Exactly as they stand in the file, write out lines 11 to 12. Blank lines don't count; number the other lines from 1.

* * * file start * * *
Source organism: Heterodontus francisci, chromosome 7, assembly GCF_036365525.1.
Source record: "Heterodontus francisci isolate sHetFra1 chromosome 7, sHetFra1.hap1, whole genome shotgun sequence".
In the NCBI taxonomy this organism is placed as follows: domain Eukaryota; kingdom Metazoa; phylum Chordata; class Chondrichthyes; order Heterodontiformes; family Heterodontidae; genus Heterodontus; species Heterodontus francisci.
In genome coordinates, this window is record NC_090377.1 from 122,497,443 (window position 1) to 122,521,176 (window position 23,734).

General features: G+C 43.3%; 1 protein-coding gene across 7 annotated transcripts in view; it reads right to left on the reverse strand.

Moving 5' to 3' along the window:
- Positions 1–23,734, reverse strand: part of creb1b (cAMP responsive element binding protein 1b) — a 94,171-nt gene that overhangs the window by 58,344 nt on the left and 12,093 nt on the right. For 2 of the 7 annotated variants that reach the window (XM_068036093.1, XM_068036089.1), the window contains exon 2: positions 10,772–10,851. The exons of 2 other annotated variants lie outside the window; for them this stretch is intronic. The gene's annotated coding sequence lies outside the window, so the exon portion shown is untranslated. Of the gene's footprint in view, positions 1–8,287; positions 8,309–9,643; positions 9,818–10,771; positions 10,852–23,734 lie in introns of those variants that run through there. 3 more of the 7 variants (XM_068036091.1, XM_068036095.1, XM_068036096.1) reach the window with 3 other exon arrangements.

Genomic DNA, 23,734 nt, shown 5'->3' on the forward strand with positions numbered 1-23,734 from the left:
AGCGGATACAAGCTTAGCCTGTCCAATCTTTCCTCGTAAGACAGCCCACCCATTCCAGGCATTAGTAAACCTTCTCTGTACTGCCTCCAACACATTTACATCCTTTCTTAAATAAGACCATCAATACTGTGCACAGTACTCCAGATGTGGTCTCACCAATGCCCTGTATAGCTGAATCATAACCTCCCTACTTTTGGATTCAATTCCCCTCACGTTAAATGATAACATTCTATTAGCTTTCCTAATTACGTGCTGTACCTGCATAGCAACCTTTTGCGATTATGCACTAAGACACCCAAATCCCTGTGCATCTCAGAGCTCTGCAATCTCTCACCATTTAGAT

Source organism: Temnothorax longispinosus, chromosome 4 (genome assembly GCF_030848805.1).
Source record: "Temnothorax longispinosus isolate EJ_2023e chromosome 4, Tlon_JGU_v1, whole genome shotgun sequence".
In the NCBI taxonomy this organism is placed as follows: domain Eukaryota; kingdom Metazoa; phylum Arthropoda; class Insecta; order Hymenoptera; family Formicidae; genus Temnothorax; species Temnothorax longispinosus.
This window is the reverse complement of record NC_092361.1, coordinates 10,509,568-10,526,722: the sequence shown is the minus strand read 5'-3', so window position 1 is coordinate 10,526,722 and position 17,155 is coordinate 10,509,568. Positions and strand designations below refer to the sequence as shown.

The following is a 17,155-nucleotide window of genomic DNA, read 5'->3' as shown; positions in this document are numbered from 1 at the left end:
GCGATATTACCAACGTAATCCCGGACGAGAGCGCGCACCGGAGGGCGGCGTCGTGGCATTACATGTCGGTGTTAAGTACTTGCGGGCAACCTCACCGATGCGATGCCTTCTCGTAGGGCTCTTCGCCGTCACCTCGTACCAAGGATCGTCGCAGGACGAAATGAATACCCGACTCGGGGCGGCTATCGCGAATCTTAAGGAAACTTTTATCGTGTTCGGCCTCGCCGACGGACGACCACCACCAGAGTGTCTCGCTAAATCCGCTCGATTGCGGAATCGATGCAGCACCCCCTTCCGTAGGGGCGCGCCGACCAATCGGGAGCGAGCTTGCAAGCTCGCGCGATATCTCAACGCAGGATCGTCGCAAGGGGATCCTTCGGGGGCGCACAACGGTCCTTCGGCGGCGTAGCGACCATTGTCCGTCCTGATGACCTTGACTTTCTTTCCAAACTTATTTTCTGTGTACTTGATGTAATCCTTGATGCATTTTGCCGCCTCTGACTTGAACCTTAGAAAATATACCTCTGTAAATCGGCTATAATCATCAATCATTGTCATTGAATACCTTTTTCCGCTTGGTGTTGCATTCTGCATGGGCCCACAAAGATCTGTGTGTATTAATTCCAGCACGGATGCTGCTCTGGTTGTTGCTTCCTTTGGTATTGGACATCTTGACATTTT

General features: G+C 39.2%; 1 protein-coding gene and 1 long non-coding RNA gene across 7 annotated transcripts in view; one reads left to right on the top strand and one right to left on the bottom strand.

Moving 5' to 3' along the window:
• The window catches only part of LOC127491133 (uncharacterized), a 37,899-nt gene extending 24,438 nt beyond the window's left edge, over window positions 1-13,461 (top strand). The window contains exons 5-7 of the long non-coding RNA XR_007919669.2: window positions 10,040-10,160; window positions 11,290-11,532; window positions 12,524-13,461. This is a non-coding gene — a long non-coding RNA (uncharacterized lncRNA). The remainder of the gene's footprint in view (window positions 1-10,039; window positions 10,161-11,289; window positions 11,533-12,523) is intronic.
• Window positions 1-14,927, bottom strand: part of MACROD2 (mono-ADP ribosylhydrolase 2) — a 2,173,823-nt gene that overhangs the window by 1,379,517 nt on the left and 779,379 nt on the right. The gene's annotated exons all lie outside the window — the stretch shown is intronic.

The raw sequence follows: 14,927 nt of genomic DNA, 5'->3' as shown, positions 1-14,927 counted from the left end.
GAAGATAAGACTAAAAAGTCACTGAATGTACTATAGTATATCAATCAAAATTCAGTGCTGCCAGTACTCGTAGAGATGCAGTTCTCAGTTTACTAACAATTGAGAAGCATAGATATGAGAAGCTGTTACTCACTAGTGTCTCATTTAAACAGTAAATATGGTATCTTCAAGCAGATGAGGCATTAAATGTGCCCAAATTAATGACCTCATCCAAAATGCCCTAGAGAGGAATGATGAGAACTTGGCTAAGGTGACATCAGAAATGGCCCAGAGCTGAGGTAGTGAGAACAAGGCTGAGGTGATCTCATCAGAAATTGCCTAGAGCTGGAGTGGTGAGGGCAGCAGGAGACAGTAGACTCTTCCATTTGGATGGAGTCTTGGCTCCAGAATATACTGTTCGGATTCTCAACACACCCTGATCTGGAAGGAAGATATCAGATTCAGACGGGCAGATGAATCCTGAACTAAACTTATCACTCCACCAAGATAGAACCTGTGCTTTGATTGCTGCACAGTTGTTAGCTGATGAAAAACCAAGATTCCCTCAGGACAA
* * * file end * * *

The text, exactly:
Source record: "Temnothorax longispinosus isolate EJ_2023e chromosome 4, Tlon_JGU_v1, whole genome shotgun sequence".
In the NCBI taxonomy this organism is placed as follows: domain Eukaryota; kingdom Metazoa; phylum Arthropoda; class Insecta; order Hymenoptera; family Formicidae; genus Temnothorax; species Temnothorax longispinosus.